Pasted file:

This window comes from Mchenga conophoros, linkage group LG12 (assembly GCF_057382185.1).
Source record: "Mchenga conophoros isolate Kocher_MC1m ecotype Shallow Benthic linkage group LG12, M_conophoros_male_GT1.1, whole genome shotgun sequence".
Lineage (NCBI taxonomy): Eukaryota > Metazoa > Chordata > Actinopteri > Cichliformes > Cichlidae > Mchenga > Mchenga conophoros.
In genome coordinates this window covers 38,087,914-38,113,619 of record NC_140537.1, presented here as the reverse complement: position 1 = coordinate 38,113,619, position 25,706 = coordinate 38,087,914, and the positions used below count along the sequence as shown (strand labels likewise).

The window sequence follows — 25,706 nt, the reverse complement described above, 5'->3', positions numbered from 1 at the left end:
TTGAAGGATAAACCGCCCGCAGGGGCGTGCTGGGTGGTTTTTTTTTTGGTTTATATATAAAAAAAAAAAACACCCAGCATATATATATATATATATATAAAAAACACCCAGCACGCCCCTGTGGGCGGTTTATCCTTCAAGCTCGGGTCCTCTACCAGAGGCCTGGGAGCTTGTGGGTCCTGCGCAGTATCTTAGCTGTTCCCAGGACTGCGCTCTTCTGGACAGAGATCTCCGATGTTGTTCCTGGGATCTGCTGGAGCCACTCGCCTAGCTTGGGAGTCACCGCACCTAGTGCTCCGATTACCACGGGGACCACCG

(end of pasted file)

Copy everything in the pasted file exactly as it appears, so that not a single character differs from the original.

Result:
This window comes from Mchenga conophoros, linkage group LG12 (assembly GCF_057382185.1).
Source record: "Mchenga conophoros isolate Kocher_MC1m ecotype Shallow Benthic linkage group LG12, M_conophoros_male_GT1.1, whole genome shotgun sequence".
Lineage (NCBI taxonomy): Eukaryota > Metazoa > Chordata > Actinopteri > Cichliformes > Cichlidae > Mchenga > Mchenga conophoros.
In genome coordinates this window covers 38,087,914-38,113,619 of record NC_140537.1, presented here as the reverse complement: position 1 = coordinate 38,113,619, position 25,706 = coordinate 38,087,914, and the positions used below count along the sequence as shown (strand labels likewise).

The window sequence follows — 25,706 nt, the reverse complement described above, 5'->3', positions numbered from 1 at the left end:
TTGAAGGATAAACCGCCCGCAGGGGCGTGCTGGGTGGTTTTTTTTTTGGTTTATATATAAAAAAAAAAAACACCCAGCATATATATATATATATATATAAAAAACACCCAGCACGCCCCTGTGGGCGGTTTATCCTTCAAGCTCGGGTCCTCTACCAGAGGCCTGGGAGCTTGTGGGTCCTGCGCAGTATCTTAGCTGTTCCCAGGACTGCGCTCTTCTGGACAGAGATCTCCGATGTTGTTCCTGGGATCTGCTGGAGCCACTCGCCTAGCTTGGGAGTCACCGCACCTAGTGCTCCGATTACCACGGGGACCACCG